It may be a while. When the war began in Ukraine, the people of Chisinau said they were awakened by the sound of not-so-distant explosions. Then Ukrainian refugees began to pour in – more than 400,000 have arrived, Moldovan officials have said – putting a heavy strain on public services in a country where the average annual income is less than $ 6,000.
The prices of basic goods then rose when the supply chains were disrupted. And business owners had to persuade their employees, terrified that the war could cross into Moldova, so as not to flee the country, after the hundreds of thousands of Moldovans who moved abroad in the last decade.
“We were already considered a high risk,” said Carmina Vicol, head of the US Chamber of Commerce in Moldova. “We were just starting to convince investors to take a shot at us. Now everyone is withdrawn.”
That’s not all bad news. Some Ukrainian companies are considering moving to Moldova in their search for a safer environment. And with all the foreign dignitaries (and news teams) toppled in, its international profile has been boosted, leading the government last month to rebrand Brandova as “a small country with a big heart.”
Many Russians discovered the big heart a long time ago. During the Soviet era, retired officers flocked to Moldova, attracted by the landscape, good food and sunshine. After the collapse of the Soviet Union, the country was run by pro-Russian elites, who maintained strong ties with Moscow, especially in terms of energy.
Moldova receives all its gas from companies controlled by Russia. And although Moldovan leaders have spoken out in favor of weaning the country from Russian gas and getting energy from other countries such as Azerbaijan, Turkey and Romania, none of them could currently come close to what Russia supplies.
And then Russia continues to use its influence over gas prices to push Moldova around. Russia, for example, has suggested that it would lower prices if Moldova agreed to make concessions to Transnistria, which Moldova has denied.
Moldova’s twin problems, energy and Transnistria, are linked. During the Soviet era, Moldova’s largest power plant and its two largest gas pumping stations were built in Transnistria.
“If you look at the map, it does not make sense,” said Victor Parlicov, an energy analyst and former official. “It was built this way if Moldova wanted to try to pursue its own path.”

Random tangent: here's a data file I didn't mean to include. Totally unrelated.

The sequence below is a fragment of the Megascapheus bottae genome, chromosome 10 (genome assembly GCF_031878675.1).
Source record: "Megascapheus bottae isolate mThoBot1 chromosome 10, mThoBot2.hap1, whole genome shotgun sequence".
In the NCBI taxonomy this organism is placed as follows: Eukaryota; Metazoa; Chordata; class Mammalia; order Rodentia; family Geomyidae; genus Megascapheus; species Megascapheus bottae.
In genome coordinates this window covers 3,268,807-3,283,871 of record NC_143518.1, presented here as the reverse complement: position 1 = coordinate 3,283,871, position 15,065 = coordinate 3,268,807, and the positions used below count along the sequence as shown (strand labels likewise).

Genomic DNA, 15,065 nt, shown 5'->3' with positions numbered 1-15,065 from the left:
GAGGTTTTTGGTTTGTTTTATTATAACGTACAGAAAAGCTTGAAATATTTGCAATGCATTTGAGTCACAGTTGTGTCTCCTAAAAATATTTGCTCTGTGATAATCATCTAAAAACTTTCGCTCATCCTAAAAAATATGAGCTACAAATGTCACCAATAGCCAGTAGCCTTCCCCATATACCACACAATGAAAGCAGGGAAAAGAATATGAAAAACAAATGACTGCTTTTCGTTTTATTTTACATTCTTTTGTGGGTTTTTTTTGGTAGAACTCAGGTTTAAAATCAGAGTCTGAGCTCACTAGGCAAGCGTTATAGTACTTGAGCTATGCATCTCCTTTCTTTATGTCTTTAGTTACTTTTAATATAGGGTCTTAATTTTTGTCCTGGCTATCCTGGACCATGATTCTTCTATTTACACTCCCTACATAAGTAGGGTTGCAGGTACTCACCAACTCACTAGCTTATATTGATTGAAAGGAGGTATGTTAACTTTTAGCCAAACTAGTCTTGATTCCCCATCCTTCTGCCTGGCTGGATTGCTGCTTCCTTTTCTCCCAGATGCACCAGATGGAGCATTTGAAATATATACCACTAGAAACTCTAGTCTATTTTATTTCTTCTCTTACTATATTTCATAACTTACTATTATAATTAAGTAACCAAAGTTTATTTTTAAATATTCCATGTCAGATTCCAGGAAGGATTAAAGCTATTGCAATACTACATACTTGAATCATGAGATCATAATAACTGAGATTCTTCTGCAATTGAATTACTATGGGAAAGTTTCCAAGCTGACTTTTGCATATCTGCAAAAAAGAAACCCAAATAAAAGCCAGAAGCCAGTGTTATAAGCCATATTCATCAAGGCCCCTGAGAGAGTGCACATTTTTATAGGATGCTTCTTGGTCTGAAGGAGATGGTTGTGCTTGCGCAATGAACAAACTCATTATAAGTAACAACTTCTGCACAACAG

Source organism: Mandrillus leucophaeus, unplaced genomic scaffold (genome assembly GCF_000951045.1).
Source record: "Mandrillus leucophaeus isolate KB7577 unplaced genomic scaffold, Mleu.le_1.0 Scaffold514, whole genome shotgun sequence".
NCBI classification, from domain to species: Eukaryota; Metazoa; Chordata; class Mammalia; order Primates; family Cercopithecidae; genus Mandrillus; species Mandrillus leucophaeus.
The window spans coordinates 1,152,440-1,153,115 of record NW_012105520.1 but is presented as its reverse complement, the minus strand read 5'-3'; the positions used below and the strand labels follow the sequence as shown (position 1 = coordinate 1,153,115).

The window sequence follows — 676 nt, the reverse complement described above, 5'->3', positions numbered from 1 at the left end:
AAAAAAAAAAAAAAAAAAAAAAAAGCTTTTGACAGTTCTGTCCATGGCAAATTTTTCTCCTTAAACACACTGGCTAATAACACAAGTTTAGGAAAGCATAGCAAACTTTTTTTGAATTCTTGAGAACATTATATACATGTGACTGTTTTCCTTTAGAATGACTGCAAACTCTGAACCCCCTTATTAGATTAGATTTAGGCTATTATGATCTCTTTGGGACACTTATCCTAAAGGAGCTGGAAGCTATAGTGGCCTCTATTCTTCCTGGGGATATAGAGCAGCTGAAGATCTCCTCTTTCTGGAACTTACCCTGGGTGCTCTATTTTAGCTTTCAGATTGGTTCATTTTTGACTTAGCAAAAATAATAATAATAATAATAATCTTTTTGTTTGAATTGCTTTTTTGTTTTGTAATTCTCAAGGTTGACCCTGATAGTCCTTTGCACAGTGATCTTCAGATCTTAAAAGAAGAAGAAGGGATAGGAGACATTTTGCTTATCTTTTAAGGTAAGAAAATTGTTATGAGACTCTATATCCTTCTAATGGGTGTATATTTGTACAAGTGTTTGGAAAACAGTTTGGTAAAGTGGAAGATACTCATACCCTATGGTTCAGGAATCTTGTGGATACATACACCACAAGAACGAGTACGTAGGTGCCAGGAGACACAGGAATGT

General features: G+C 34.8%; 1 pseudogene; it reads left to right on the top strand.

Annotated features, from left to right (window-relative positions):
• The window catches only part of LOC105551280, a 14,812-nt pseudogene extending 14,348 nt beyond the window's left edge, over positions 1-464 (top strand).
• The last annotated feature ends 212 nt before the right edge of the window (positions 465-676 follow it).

Transnistria has its own flag, complete with a Soviet hammer and seal and a separate identity from the rest of Moldova. Its roots go back to the 1920s, when the Soviet Union carved out a small republic in the same area, before incorporating parts of it into the Moldovan Socialist Soviet Republic during World War II. Sir. Parlicov said this suited a pattern in which the Soviet authorities reshaped the republics’ borders towards historical realities, creating the potential for conflict.
Transnistria’s situation reflects the situation in Ukraine’s Donbas region, where Russia-backed separatists revolted after the anti-Russian uprising in 2014, setting in motion a chain of events leading to war. Transnistria also complicates Moldova’s hopes of joining the European Union.
“We would be happy to be part of the EU,” said Serghei Diaconu, Deputy Interior Minister. But, he added, half jokingly, Transnistria was “a great pain” that could deter the EU from accepting Moldova.
Becoming a member of NATO would be an even bigger order. Neutrality is enshrined in Moldova’s constitution, a detention from the early 1990s in which the country sought to stand on its own two feet without antagonizing Russia. Now Moldova’s leaders are questioning the wisdom of this approach.
“If you ask me if neutrality will protect us, I do not know,” said Ms. Sandu, the President. “It has not helped in the last three decades to convince Russia to take its troops out of the country.”
The geopolitical cord that the country is forced to walk on means, in the eyes of many Moldovans, that its future is intertwined with that of Russia. Sir. Trofim, the wine producer, for example, said that almost half of his business was dependent on Russia, Ukraine and Belarus.
When he looked at the vineyard’s large, neat gardens, empty but for a few visitors, he said he was appalled at what Russia had done in Ukraine, but that he could not condemn anyone forever.
“I can not say that I will never do business with Russia,” Mr Trofim said. “It’s a question of my company’s well-being.”